As President George W. Bush famously said, “Rarely is the question asked: Is our children learning?” Although often quoted with a chuckle, the answer is a roaring no in the Houston Independent School District (HISD). And this is by design.

HISD is the largest school district in Texas and one of the biggest in the nation, but despite their pledge, “The Board of Education’s mission is to equitably educate the whole child so that every student graduates with the tools to reach their full potential,” it is not happening.

A little history: throughout the 1920s and ‘30s, the city’s all-white campuses were exclusively located in the western parts of Houston. The disfavored, deficient Black schools were restricted to southern and northeastern areas, but minority students were arguably better educated than they are now.

In 1954, the court’s decision of Brown v. Board of Education declared that segregated schools were unconstitutional even if they were of equal quality. Prior to 1960, HISD was the biggest segregated school system in the United States. William Lawson, who was a youth minister then, advised Wheatley students to shun their school. The students followed his advice so successfully that their 90% absence rate inspired a federal judge to speed up integration. The HISD officials reluctantly and lethargically crafted a plan to cooperate. Part of this deceit was declaring Mexican American students to be white and used them to “integrate” the Black schools, while keeping Angelo children on distinct campuses. When Mexican American parents disenrolled their youngsters in protest and joined the boycotts, HISD instituted the rezoning of schools. In 1970, one dozen Black courageous students were admitted to HISD schools previously reserved for whites.

This resulted in “white flight.” White families moved away from their established neighborhoods in bitter opposition to the admission of minorities into “their” schools. Bussing was so universally detested that voluntary magnet schools were instituted as an alternative.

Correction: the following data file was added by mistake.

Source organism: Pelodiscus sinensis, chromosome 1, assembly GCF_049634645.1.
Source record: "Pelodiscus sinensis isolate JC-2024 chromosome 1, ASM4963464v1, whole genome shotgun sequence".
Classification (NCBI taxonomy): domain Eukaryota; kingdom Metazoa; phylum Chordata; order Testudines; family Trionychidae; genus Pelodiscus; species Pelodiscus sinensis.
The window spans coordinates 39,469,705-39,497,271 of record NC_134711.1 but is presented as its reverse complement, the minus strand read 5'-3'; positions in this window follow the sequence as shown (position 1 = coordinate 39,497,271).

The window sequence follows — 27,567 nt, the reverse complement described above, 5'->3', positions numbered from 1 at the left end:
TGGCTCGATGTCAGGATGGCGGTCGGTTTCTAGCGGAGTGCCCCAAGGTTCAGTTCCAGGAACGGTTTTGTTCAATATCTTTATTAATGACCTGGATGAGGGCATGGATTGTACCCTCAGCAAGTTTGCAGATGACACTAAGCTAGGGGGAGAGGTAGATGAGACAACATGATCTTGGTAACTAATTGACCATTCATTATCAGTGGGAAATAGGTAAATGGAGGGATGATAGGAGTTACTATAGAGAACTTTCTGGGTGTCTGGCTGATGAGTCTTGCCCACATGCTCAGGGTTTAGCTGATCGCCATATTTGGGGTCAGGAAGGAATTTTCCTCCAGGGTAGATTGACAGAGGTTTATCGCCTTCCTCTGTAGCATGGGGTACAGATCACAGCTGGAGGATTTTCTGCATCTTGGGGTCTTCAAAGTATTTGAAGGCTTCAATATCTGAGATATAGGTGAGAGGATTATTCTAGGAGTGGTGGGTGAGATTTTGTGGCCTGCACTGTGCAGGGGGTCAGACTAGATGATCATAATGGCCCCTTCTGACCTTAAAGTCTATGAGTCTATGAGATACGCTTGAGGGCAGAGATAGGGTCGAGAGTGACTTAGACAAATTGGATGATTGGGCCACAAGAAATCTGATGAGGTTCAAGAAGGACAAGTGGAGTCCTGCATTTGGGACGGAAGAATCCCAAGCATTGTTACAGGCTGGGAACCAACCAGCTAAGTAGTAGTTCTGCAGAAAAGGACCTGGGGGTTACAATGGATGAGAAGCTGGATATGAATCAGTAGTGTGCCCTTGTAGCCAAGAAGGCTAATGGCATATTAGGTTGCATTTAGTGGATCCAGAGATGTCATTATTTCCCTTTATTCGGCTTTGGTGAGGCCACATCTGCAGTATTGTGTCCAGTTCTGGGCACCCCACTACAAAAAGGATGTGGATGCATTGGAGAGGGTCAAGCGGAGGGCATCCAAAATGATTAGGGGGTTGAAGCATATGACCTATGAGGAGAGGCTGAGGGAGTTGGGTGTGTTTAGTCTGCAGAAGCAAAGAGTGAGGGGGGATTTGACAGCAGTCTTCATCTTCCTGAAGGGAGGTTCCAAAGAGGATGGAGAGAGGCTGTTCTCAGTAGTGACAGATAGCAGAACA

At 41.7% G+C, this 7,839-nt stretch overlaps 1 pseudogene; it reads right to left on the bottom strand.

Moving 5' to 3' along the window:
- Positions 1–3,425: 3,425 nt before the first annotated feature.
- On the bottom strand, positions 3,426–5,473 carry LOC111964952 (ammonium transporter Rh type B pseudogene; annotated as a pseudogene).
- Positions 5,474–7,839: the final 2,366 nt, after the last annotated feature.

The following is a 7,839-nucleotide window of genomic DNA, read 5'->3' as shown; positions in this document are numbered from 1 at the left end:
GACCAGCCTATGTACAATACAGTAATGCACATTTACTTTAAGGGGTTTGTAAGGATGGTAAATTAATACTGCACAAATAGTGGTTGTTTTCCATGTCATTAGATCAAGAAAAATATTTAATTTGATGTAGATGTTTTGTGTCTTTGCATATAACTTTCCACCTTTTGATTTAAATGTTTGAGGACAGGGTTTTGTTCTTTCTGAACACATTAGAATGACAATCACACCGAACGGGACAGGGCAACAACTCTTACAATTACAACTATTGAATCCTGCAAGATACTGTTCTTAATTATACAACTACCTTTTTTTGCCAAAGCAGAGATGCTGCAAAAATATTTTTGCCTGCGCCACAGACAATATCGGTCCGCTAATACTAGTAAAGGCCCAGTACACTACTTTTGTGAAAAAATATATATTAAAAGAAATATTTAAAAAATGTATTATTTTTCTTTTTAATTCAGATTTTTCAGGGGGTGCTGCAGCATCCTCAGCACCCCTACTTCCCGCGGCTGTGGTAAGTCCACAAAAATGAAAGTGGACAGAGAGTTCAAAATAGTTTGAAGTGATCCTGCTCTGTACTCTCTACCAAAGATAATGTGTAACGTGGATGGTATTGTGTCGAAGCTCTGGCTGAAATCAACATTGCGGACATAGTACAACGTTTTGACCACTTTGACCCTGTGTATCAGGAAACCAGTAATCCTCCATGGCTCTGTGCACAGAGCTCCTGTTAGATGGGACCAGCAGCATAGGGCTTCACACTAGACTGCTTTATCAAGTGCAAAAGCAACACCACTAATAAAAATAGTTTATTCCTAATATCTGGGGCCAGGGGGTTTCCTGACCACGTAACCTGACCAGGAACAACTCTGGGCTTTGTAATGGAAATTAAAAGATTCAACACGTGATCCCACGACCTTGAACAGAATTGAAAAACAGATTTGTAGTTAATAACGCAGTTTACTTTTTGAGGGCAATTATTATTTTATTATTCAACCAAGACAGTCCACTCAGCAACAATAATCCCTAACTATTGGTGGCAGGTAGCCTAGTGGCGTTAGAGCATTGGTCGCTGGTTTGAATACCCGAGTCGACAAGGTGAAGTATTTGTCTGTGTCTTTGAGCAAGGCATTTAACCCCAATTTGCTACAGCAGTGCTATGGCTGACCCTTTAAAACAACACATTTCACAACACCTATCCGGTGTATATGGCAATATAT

Through all these challenges HISD has produced some remarkable citizens, none more than Phyllis Wheatley High School in the Fifth Ward, including Barbara Jordon (1952), Albert “Al” Edwards (1955), Mickey Leland (1963), Ruth Simmons (1963), and El Franco Lee (1968).

Phyllis Wheatley High School opened as a “colored” campus in 1927, replacing what had been a white elementary school. It continues to survive in a socioeconomic environment that has roots in century-old segregation. Many of the student body are classified as “economically disadvantaged.”

Fast forward to 2020, when one hundred students and alumni of Lamar High School felt compelled to write an open letter to share their experiences and painful memories of bigotry, discrimination and inequality experienced by Black students in Houston public schools. Their document alleges failure to appropriately address undisguised racism, the penalization of Blacks for behavior not resulting in punishment for white students, and maintaining racial division in classrooms, clubs, and supplementary pursuits at the school.